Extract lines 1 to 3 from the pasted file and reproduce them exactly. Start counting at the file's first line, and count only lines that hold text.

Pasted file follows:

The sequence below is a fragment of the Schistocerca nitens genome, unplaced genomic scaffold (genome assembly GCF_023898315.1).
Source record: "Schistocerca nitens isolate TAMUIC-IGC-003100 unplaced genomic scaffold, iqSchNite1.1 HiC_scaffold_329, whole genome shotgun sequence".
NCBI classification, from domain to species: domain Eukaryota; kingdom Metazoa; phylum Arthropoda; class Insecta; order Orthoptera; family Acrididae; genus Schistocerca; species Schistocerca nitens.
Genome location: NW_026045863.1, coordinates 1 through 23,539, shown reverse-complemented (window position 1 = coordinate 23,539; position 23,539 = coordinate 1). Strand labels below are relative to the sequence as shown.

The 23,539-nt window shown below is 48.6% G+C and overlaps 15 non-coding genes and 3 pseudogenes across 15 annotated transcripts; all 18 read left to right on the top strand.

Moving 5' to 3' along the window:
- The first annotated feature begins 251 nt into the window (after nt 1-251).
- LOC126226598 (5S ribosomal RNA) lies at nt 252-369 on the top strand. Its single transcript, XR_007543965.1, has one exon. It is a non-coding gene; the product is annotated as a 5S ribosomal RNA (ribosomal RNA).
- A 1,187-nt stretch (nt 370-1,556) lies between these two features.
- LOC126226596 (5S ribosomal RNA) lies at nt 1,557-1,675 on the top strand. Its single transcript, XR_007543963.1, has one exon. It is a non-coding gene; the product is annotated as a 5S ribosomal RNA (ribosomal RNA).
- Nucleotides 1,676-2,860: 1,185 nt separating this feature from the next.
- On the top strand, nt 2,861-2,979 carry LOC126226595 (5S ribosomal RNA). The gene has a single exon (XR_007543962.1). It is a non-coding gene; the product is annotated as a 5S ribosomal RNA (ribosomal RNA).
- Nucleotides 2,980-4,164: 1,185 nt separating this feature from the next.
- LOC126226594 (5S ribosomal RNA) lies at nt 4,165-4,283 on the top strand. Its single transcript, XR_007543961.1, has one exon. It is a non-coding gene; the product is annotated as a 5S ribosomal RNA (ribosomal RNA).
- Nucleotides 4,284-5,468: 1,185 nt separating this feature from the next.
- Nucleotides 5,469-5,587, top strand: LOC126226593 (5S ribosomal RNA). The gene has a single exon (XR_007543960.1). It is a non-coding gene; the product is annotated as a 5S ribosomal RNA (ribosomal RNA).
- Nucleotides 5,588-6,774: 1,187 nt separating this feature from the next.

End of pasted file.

The sequence below is a fragment of the Schistocerca nitens genome, unplaced genomic scaffold (genome assembly GCF_023898315.1).
Source record: "Schistocerca nitens isolate TAMUIC-IGC-003100 unplaced genomic scaffold, iqSchNite1.1 HiC_scaffold_329, whole genome shotgun sequence".
NCBI classification, from domain to species: domain Eukaryota; kingdom Metazoa; phylum Arthropoda; class Insecta; order Orthoptera; family Acrididae; genus Schistocerca; species Schistocerca nitens.